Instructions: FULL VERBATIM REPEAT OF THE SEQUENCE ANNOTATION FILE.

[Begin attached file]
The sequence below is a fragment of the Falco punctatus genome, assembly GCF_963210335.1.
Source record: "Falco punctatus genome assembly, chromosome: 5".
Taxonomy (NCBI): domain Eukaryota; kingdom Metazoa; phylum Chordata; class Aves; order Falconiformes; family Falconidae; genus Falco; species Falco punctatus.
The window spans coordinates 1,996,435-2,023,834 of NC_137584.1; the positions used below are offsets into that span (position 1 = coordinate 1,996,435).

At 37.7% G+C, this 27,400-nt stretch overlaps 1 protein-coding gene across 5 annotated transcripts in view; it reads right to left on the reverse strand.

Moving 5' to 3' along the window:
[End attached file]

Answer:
The sequence below is a fragment of the Falco punctatus genome, assembly GCF_963210335.1.
Source record: "Falco punctatus genome assembly, chromosome: 5".
Taxonomy (NCBI): domain Eukaryota; kingdom Metazoa; phylum Chordata; class Aves; order Falconiformes; family Falconidae; genus Falco; species Falco punctatus.
The window spans coordinates 1,996,435-2,023,834 of NC_137584.1; the positions used below are offsets into that span (position 1 = coordinate 1,996,435).

At 37.7% G+C, this 27,400-nt stretch overlaps 1 protein-coding gene across 5 annotated transcripts in view; it reads right to left on the reverse strand.

Moving 5' to 3' along the window: